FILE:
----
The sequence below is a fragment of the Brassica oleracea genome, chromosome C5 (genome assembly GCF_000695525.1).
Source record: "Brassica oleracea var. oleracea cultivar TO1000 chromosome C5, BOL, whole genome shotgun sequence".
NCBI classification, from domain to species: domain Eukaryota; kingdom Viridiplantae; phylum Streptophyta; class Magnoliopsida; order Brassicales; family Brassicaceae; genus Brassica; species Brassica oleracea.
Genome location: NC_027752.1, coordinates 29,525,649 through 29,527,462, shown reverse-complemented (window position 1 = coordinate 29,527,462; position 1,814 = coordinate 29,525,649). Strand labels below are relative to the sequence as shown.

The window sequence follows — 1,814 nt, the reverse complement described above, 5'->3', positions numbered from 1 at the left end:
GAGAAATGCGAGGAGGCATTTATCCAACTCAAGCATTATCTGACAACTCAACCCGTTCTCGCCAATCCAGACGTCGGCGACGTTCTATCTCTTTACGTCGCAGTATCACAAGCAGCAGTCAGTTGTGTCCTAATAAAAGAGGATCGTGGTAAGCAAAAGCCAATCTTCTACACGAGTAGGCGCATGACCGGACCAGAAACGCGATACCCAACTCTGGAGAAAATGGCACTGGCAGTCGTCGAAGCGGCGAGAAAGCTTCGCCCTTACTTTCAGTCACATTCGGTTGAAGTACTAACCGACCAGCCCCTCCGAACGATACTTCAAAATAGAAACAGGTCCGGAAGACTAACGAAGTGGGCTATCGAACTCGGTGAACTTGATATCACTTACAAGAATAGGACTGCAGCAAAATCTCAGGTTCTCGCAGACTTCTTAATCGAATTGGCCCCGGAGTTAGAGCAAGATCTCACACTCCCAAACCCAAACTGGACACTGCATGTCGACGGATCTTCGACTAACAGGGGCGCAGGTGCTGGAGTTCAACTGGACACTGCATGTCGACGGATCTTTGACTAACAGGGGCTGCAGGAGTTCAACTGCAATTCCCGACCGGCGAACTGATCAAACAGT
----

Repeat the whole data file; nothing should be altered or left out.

The sequence below is a fragment of the Brassica oleracea genome, chromosome C5 (genome assembly GCF_000695525.1).
Source record: "Brassica oleracea var. oleracea cultivar TO1000 chromosome C5, BOL, whole genome shotgun sequence".
NCBI classification, from domain to species: domain Eukaryota; kingdom Viridiplantae; phylum Streptophyta; class Magnoliopsida; order Brassicales; family Brassicaceae; genus Brassica; species Brassica oleracea.
Genome location: NC_027752.1, coordinates 29,525,649 through 29,527,462, shown reverse-complemented (window position 1 = coordinate 29,527,462; position 1,814 = coordinate 29,525,649). Strand labels below are relative to the sequence as shown.

The window sequence follows — 1,814 nt, the reverse complement described above, 5'->3', positions numbered from 1 at the left end:
GAGAAATGCGAGGAGGCATTTATCCAACTCAAGCATTATCTGACAACTCAACCCGTTCTCGCCAATCCAGACGTCGGCGACGTTCTATCTCTTTACGTCGCAGTATCACAAGCAGCAGTCAGTTGTGTCCTAATAAAAGAGGATCGTGGTAAGCAAAAGCCAATCTTCTACACGAGTAGGCGCATGACCGGACCAGAAACGCGATACCCAACTCTGGAGAAAATGGCACTGGCAGTCGTCGAAGCGGCGAGAAAGCTTCGCCCTTACTTTCAGTCACATTCGGTTGAAGTACTAACCGACCAGCCCCTCCGAACGATACTTCAAAATAGAAACAGGTCCGGAAGACTAACGAAGTGGGCTATCGAACTCGGTGAACTTGATATCACTTACAAGAATAGGACTGCAGCAAAATCTCAGGTTCTCGCAGACTTCTTAATCGAATTGGCCCCGGAGTTAGAGCAAGATCTCACACTCCCAAACCCAAACTGGACACTGCATGTCGACGGATCTTCGACTAACAGGGGCGCAGGTGCTGGAGTTCAACTGGACACTGCATGTCGACGGATCTTTGACTAACAGGGGCTGCAGGAGTTCAACTGCAATTCCCGACCGGCGAACTGATCAAACAGT